The athleisure trend is still alive and well. It’s all too convenient for many to go from the mall, home or office to the yoga studio or gym without changing. Given the resilience of today’s leading athleisure brands (especially those in yoga wear), it’s not hard to view the athleisure industry stocks as timeless and considerably less vulnerable to those week-to-week changes in fashion.
Undoubtedly, various pieces of clothing can be subject to those 52 “seasons” in a year, but not when it comes to athletic apparel. And with that, let’s dig deeper into the athleisure industry stocks in this piece to see if they’re still worth bets.
If one company bears most of the responsibility for the rise of the athleisure trend, it’s Lululemon (NASDAQ:LULU). The Canadian yoga wear company made it “cool” to wear its apparel, not just in the yoga studio but just about anywhere. Over the years, LULU stock has continued to surge at an incredible pace. Surprisingly, the athleisure trend hasn’t faded since the pandemic lockdown days when it became the norm to wear casual attire while working from home.
Lululemon clothing always seems to be in fashion, so consumers may have enough reason to justify $100+ for a pair of pants. Undoubtedly, Lululemon’s margins are enviable. Not many big names in athleisure can command such lofty prices and still sell relatively well in an economy that’s not exactly scorching hot.
Though Lululemon’s latest guidance hike (the company now expects earnings per share between $4.96-5.00 for Q4) was applaud-worthy, the stock wasn’t really rewarded. Indeed, there was a lot of expectation priced in during the 2023 year-end rally, perhaps too much.
Although LULU stock is backpedaling so far in 2024 (down 5.4% YTD), we shouldn’t expect it to shift into a downward dog pose anytime soon. Athleisure is still alive and well, as too is demand for all things with the Lululemon logo on them.
The only thing more shocking than Lululemon’s impressive 2023 has to be the continued underperformance of Nike (NYSE:NKE). The stock seems to have taken a round-trip right back to $100 per share. And though the sub-par macro environment and consumer-spending headwinds have negatively impacted demand for footwear, it’s just weird to witness other athleisure firms (like Lululemon, which also makes its own sneakers) making higher highs as Nike stock struggles to gain air.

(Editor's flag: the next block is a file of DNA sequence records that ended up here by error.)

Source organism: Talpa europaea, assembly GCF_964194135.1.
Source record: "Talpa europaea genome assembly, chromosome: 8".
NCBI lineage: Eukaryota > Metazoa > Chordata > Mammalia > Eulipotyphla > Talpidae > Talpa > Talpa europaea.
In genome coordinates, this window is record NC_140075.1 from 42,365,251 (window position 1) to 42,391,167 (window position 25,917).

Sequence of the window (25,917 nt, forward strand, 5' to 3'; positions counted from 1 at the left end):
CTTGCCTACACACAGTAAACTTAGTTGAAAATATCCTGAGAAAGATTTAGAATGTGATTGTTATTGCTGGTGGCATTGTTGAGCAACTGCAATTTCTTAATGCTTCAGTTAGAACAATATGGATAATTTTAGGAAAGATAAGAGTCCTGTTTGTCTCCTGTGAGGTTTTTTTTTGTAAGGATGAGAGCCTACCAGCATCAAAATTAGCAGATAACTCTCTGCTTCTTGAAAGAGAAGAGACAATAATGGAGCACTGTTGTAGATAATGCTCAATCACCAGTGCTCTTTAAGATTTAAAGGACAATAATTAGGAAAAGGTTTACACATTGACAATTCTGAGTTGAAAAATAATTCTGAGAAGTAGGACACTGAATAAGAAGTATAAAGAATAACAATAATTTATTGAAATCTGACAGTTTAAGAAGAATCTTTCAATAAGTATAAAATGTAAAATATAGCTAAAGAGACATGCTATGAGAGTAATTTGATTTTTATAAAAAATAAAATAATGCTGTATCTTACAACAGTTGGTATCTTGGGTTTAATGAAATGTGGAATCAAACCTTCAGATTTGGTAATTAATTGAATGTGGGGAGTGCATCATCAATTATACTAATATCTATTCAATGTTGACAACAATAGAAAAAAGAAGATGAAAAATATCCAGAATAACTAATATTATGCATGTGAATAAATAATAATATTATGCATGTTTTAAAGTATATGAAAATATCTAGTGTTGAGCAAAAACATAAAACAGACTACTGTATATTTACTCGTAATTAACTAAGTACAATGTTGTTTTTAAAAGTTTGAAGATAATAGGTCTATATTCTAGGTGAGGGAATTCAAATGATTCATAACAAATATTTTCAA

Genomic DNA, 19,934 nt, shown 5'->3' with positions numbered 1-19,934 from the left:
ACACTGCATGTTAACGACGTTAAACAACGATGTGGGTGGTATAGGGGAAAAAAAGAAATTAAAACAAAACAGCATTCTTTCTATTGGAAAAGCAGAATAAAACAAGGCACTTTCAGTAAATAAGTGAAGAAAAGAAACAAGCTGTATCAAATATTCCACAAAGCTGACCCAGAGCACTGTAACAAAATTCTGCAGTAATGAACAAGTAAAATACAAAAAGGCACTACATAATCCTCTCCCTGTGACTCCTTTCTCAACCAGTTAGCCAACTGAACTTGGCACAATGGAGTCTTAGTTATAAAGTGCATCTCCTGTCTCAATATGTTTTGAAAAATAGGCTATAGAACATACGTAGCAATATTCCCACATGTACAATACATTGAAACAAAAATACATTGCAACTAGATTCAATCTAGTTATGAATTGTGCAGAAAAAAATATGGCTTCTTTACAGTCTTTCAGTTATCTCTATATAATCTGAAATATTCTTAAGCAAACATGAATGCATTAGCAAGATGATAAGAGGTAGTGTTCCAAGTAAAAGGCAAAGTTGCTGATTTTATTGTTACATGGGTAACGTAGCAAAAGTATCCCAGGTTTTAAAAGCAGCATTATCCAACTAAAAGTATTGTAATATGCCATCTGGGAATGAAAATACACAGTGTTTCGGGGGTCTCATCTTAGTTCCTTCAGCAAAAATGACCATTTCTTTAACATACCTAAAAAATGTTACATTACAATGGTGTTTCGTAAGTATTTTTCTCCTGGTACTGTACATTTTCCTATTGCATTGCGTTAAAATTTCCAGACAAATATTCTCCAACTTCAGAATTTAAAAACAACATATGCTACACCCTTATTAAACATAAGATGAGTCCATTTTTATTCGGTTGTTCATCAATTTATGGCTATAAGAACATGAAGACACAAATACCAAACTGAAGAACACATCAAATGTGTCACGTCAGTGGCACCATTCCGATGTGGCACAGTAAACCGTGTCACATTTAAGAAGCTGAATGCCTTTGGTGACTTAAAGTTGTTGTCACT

I can’t help but wonder if new athletic apparel entrants are starting to gain market share over the legendary sneaker giant. Even as Lululemon and other footwear firms gain traction, I can’t say I’m ready to give up on Nike quite yet. It’s been struggling, sure, but there are many ways the company can break out of its funk and catch up to its peers, some of which are enjoying new highs right now.
In the meantime, the stock trades at 30 times trailing price-to-earings (P/E), a somewhat reasonable valuation for a firm that many analysts expect won’t stay grounded for long. Perhaps a rebound of the bruised Chinese economy could lift Nike, as regional sales could use a jolt.
Many investors see Skechers (NYSE:SKX) as more of a sneaker pure-play versus the likes of a Lululemon or Nike. Though it sells athletic tops and bottoms, just like its rivals, I view the footwear business as the show’s main star.
The stock has been an incredible performer in the past two years, surging around 53% on solid product demand. With more budget-friendly footwear offerings than rival Nike, Skechers seems like a better way to play a consumer under pressure. That said, I don’t think Skechers is thriving just because the economy is lukewarm.
Over the years, Skechers has done a fantastic job of marketing itself as more than just a budget brand of shoes. Recently, the company inked a deal with Ukrainian football player Oleksandr Zichenko (that’s soccer, not American football) in a deal that could jolt international appeal for the Skechers brand. Additionally, Skechers has been investing a great deal in so-called comfort technologies.
Improved designs, new brand ambassadors and top-of-the-line comfort are why I believe SKX stock has been and will continue running at full speed.
On the date of publication, Joey Frenette did not hold (either directly or indirectly) any positions in the securities mentioned in this article. The opinions expressed in this article are those of the writer, subject to the InvestorPlace.com Publishing Guidelines.